I’m normally a sucker for researching possible photographic opportunities and conditions before a trip, so naturally when I found out I would be heading away on a dream trip I wanted to make sure I was well prepared. For advice on camera gear to take I asked a friend that had been to the Subantarctics with Heritage Expeditions before. Her advice was “just take everything”. Well, that made it easy!
My usual photographic targets are landscapes while hiking or wildlife, so I was already well set up for a trip like this. Before COVID-19 began spreading around the world my partner and I were booked on a three month trip from Kenya to South Africa, which would have been a photographer’s dream with plenty of opportunities for wildlife spotting. Unfortunately we had to cancel the trip, but I had done a lot of research on what camera gear to take and things to keep in mind. This all translated well to my trip to the Subantarctics as the key principles were the same; be prepared for different situations, have two camera bodies to avoid switching lenses in the field or missing a shot because the wrong lens is on, and have redundancies in case some gear fails.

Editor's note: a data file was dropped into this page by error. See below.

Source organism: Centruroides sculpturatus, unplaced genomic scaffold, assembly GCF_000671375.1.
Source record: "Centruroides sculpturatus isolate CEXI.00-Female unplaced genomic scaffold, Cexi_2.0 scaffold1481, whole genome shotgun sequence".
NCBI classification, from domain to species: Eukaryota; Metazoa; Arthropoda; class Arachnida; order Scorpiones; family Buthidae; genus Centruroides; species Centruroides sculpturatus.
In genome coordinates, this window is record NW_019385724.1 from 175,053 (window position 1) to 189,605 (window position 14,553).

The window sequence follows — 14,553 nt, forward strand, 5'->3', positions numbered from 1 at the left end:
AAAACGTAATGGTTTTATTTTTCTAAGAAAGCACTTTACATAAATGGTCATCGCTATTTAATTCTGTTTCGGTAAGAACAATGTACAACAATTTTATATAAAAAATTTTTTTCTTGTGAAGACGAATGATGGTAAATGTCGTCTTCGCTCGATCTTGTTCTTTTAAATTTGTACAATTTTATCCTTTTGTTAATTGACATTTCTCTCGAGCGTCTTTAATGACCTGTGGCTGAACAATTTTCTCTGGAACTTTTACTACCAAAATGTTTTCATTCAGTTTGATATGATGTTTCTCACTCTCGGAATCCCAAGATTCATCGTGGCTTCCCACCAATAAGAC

For me, “take everything” meant a Nikon Z6 (full frame sensor) with 24-70mm f4, Nikon D500 (APS-C/crop sensor) and Tamron 100-400mm, with a 300mm f4 as backup. My Z6 and 24-70mm gave me a small but highly capable setup for scenery and my D500 and 100-400mm (150-600mm full frame equivalent) covered wildlife big and small, near and far. An added bonus was that I already owned the gear and was familiar with it. If I had to recommend camera gear for someone doing the same or similar trip, that would be a key consideration. Many of the wildlife encounters are so fast paced and unpredictable, so the last thing you want to be doing is trying to change settings of a camera you haven’t fully learnt how to use. Flexibility and redundancy are also very useful factors to take into consideration. Encountering different sized wildlife at different ranges made the zoom lens a useful change from the prime that I’m used to using, though the 300mm still came in handy when my 100-400mm was put to sleep by sideways Campbell Island rain.